(n) Col. 2:17 .
(o) Matt. 28:19 , 20; I Cor. 11:23, 24, 25.
(p) Heb. 12:22 to 28; Jer. 31:33 , 34.
(q) Matt. 28:19 ; Eph. 2:15 , 16, 17, 18, 19.
(r) Luke 22:20 .
(s) Gal. 3:14 , 16; Rom 3:21 , 22, 23, 30; Ps. 32:1 with Rom. 4:3 , 6, 16, 17, 23, 24;Heb. 13:8 ; Acts 15:11.
Of Christ the Mediator.
I. It pleased God, in His eternal purpose, to choose and ordain the Lord Jesus, His only begotten Son, to be the Mediator between God and man;(a) the Prophet,(b) Priest,(c) and King,(d) the Head and Saviour of His Church,(e) the Heir of all things,(f) and Judge of the world:(g) unto whom He did from all eternity give a people, to be His seed,(h) and to be by Him in time redeemed, called, justified, sanctified, and glorified.(i)
(a) Isa. 42:1 ; I Pet. 19, 20; John 3:16 ; I Tim. 2:5.
(b) Acts 3:22 .
(c) Heb. 5:5 , 6.
(d) Ps. 2:6; Luke 1:33 .
(e) Eph. 5:23 .
(f) Heb. 1:2 .
(g) Acts 17:31 .
(h) John 17:6 ; Ps. 22:30, Isa. 53:10 .
(i) I Tim. 2:6; Isa. 55:4 , 5; I Cor. 1:30.
II. The Son of God, the second person in the Trinity, being very and eternal God, of one substance and equal with the Father, did, when the fulness of time was come, take upon Him man’s nature,(k) with all the essential properties and common infirmities thereof, yet without sin:(l) being conceived by the power of the Holy Ghost, in the womb of the virgin Mary, of her substance.(m) So that two whole, perfect, and distinct natures, the Godhead and the manhood, were inseparably joined together in one person, without conversion, composition, or confusion.(n) Which person is very God, and very man, yet one Christ, the only Mediator between God and man.(o)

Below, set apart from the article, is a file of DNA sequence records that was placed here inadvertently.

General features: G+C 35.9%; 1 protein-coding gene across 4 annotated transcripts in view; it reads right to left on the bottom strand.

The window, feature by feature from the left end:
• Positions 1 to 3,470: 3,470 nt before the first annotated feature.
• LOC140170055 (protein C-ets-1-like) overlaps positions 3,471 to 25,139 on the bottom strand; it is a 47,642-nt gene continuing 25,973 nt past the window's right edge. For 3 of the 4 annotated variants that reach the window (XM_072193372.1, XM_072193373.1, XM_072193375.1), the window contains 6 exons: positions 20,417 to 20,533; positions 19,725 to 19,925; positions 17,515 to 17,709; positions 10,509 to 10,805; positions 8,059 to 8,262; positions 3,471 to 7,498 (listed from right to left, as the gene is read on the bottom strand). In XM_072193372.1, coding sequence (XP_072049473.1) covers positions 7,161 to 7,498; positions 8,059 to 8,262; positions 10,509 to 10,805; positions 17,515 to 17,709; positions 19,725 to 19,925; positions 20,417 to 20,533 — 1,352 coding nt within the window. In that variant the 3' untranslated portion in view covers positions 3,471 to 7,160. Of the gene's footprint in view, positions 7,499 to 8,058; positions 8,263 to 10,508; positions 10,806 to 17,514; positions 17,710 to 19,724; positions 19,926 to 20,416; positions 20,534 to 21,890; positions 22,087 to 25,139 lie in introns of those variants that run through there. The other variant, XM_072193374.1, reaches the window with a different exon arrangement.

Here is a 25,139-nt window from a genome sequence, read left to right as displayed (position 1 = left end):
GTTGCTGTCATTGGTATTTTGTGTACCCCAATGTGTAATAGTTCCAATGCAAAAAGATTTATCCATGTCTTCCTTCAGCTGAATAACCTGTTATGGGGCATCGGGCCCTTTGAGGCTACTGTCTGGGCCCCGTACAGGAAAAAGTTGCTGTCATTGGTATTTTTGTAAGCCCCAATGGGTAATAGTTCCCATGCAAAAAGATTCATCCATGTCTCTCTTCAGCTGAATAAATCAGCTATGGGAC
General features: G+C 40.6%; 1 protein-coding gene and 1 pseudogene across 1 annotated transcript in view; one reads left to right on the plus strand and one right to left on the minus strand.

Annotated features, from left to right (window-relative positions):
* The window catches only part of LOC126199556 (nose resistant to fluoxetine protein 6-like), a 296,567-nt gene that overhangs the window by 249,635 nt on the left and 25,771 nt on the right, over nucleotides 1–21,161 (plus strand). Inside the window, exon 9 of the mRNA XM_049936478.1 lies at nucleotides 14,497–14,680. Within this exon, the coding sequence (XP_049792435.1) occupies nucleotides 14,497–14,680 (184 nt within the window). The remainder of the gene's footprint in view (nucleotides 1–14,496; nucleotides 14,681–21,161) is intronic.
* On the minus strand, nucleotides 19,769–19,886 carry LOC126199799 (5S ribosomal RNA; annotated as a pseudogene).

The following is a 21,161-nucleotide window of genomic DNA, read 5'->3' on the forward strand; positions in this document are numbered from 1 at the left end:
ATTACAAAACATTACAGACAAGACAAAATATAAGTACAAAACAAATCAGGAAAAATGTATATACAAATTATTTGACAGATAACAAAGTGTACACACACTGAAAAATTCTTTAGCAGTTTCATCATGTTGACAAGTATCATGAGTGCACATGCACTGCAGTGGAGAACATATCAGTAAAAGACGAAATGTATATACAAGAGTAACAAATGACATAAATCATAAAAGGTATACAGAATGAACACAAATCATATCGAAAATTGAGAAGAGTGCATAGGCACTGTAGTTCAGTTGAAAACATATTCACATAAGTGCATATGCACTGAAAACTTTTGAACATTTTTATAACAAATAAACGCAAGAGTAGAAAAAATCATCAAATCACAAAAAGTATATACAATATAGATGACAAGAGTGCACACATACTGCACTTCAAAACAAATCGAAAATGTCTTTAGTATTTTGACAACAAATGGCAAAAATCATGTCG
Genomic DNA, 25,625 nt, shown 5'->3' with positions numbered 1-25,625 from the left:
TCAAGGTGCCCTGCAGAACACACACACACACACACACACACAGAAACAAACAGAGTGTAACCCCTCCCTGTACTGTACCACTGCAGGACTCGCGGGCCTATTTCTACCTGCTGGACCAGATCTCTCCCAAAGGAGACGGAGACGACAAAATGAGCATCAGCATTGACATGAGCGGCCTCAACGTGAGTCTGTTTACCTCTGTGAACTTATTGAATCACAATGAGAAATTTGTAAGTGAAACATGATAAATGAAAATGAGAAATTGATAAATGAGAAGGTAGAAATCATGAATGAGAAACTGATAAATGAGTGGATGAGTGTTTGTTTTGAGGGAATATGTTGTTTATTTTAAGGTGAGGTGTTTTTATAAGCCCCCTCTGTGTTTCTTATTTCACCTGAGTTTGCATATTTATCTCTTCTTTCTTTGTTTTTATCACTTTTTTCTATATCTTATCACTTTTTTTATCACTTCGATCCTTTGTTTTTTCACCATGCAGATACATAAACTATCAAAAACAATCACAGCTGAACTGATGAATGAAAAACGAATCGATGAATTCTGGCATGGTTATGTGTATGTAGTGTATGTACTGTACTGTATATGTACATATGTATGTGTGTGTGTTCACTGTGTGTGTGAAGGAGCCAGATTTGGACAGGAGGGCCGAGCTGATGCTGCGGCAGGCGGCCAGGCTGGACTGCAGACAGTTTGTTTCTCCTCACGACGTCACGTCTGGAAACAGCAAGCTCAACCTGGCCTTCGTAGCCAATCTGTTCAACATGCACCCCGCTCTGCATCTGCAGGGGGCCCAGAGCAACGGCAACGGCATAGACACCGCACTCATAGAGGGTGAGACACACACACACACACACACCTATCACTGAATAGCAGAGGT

(k) John 1:1 , 14; I John 5:20 ; Phil. 2:6 ; Gal. 4:4 .
(l) Heb. 2:14 , 16, 17; Heb. 4:15 .
(m) Luke 1:27 , 31, 35; Gal. 4:4 .
(n) Luke 1:35 ; Col. 2:9 ; Rom. 9:5 ; I Pet. 3:18; I Tim. 3:16.
(o) Rom. 1:3 , 4; I Tim. 2:5.
III. The Lord Jesus, in His human nature thus united to the divine, was sanctified and anointed with the Holy Spirit, above measure,(p) having in Him all the treasures of wisdom and knowledge;(q) in whom it pleased the Father that all fulness should dwell;(r) to the end that, being holy, harmless, undefiled, and full of grace and truth,(s) He might be thoroughly furnished to execute the office of a mediator and surety.(t) Which office He took not unto Himself, but was thereunto called by His Father,(u) who put all power and judgment into His hand, and gave Him commandment to execute the same.(w)